C. This determines how good a video will look when it's compressed. Just try to keep this out of the red or your encode will look like crap.
If it is in the red and you really want to use the resolution that you've selected then you might need to go back raise the file size of the output avi.

Before we go to the encoding step there's just one more consideration to make, the following screencap you can tell doesn't look right:

As you can see there's lots of lines in it. This means that the video is interlaced and it will need to be deinterlaced or otherwise when you play the video back you'll see these lines during playback. The next step will guide through what to do about this.

Offline ebc

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ebc's MPG/VOB to AVI encoding guide using Gordian Knot
« Reply #3 on: March 10, 2006, 07:59:42 PM »
Adding a job to the encoding queue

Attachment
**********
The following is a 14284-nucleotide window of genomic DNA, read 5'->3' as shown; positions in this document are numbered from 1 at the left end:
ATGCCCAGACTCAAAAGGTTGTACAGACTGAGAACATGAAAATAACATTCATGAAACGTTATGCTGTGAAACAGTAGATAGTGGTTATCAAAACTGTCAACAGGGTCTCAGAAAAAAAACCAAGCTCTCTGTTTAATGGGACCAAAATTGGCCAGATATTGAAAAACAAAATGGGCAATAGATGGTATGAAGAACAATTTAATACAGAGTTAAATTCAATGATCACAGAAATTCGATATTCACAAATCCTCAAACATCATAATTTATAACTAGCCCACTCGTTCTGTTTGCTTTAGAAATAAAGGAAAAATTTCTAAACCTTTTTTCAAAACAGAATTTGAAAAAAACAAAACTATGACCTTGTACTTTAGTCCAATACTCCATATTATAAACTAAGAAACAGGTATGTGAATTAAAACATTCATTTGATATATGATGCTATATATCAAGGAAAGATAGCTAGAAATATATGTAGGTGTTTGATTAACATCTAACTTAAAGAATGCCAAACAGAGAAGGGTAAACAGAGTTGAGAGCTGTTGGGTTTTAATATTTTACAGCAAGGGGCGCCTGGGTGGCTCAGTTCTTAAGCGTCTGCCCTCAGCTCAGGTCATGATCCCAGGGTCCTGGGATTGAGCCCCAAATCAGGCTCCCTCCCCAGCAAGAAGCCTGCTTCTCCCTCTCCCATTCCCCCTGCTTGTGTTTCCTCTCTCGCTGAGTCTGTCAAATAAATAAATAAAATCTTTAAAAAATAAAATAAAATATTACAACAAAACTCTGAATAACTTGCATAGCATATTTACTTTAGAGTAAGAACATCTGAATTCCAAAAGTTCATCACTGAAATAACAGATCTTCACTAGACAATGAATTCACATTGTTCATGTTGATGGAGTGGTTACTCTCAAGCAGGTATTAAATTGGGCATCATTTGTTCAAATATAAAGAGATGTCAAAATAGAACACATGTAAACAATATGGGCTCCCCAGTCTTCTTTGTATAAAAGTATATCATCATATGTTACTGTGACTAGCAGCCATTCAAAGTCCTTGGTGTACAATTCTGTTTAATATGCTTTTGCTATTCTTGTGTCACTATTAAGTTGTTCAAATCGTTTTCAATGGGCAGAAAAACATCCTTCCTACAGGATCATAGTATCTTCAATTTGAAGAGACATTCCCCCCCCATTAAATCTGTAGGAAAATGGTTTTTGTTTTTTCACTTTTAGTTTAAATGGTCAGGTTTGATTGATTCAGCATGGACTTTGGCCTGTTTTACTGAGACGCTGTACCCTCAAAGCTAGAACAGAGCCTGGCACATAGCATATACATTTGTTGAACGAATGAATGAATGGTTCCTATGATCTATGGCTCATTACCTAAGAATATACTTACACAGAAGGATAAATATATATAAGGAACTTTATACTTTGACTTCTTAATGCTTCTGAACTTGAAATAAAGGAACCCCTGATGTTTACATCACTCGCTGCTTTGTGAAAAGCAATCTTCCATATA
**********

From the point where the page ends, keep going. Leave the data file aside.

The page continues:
You'll see this window appear

Here you can usually leave everything as default unless, like myself you need to deinterlace the video. A popular deinterlace script is TomsMoComp and it comes with Gordian Knot so I've chosen it to deinterlace my video before it gets encoded by the xvid encoder.

Now choose save and encode:


You will now see this window:

Here is where you will choose the audio file that was earlier extracted by DGIndex, do so by clicking select.

Then choose the file, it will be in the same folder as where you saved the .d2v file:

As you can see it's an AC3 file. This is the type you'll usually see otherwise it will be a wav file.

The next step is to choose the bitrate and type of mp3 you want to make. I've chosen to use 192k Variable (average) bitrate because I know that it's a long file and that some parts will be quiet and therefore can be encoded smaller. The good thing about Gordian Knot is that it takes care of everything so that even if you choose variable bitrate audio the output video file will always be the exact size you want it to be.
For things like PV's and short clips it might be better to use constant bitrate instead. Also if you want to, you can use Just Mux and instead of actually re-encoding the AC3 to mp3 it will just add the AC3 to the video.

Now choose the first tab this will be either Xvid or Divx depending on what codec you've chosen:

Offline ebc